“He needs to get another run before the Welsh National. The soft ground is perfect, because it takes a bit more getting.”
Nicky Henderson took the Gerry Fielden Intermediate Hurdle, won last year by Rock On Ruby, the 2012 Champion Hurdler, as Lyvius beat Edgardo Sol, a Grade Three winner at Aintree in April, by two lengths. Handicaps are a more immediate concern for Henderson than Grade One championship events, however, with the valuable Ladbroke Hurdle at Ascot just before Christmas one possible target for the winner.
The British Horseracing Authority said on Thursday that the minimum weight on the Flat will rise by 2lb to 8st from 1 January 2013. The rise is the first since 2002, when the minimum rose from 7st 10lb to 7st 12lb, and will be accompanied by new initiatives to improve the welfare of Flat jockeys, including a programme of bone-density scanning and the allocation of a minimum weight to apprentice and conditional jockeys, based on measurements recorded at their racing schools.
“The rise was an obvious step to take in view of the fact that the average weight of the British population is rising at a rate of 1lb every three years,” said Dr Michael Turner, the chief medical adviser to the British Horseracing Authority.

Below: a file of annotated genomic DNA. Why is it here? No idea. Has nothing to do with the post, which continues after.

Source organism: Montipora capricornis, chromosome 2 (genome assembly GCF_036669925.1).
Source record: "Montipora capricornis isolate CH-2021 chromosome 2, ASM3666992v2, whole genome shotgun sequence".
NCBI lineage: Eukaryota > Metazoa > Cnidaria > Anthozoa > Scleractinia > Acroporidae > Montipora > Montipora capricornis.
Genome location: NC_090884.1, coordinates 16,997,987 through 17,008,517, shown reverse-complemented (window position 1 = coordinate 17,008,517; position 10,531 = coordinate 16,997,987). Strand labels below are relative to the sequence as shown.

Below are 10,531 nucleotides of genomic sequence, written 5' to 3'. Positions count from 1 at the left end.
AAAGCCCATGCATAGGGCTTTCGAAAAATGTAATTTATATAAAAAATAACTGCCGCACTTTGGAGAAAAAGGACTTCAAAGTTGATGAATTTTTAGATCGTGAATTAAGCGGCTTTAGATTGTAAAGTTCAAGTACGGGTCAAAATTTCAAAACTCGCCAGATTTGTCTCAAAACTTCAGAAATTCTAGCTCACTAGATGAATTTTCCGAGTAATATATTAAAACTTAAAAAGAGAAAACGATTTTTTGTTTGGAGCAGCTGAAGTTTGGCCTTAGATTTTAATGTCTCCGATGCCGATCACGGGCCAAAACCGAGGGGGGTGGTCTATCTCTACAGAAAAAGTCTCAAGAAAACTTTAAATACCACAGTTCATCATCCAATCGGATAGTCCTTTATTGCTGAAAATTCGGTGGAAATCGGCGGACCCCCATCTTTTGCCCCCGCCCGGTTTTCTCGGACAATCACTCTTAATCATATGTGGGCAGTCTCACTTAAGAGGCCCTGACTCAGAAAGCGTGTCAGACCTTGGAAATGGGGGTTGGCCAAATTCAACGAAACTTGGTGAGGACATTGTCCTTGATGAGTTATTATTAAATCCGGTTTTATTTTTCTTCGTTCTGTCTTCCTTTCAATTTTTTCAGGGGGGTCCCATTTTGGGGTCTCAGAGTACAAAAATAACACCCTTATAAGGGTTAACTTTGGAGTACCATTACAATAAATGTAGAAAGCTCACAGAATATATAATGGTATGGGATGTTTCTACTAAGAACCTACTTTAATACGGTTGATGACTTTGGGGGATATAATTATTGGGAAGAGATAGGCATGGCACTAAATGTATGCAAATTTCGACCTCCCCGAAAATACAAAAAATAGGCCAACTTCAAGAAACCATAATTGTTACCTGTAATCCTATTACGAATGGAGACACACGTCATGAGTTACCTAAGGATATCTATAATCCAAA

“Just as significant, though, are the wider initiatives being implemented with a view to assisting particularly young jockeys maintain and ride at a weight which is suitable for their wellbeing. Research in Britain and Ireland has identified that low bone density scores are a potential problem for young jockeys. To enable these jockeys to seek appropriate advice at an early stage, the BHA is introducing the programme of routine [bone density] scanning for apprentice and conditional jockeys.”
The maximum weight on the Flat will not change, resulting in a 2lb compression in the weight range for some races which will, the BHA said, have a “minimal effect” on the race programme. The Authority also pointed out that just 94 out of a total of 59,592 runners in Flat races in 2011 carried less than 8 stone.
The Professional Jockeys’ Association welcomed the changes, describing the new regime as “the result of a collaborative effort” by Dr Turner and the PJA “over a number of years”. “It was always important that the holistic approach British racing has taken in this issue continued,” Paul Struthers, the PJA’s chief executive, said, “as opposed to simply raising the minimum weight.”
Ed Dunlop’s star mare Snow Fairy has had her victory in the Prix Jean Romanet at Deauville taken away after failing a test for a banned substance. Connections have explained it was due to anti-inflammatory treatment the five-year-old has been receiving.
“We have sadly learnt that Snow Fairy has been disqualified as a result of failing a routine dope test taken after the race,” said Dunlop. “Due to the significant tendon injury that she suffered at the end of last year, Snow Fairy has required anti-inflammatory medication to help the injury.”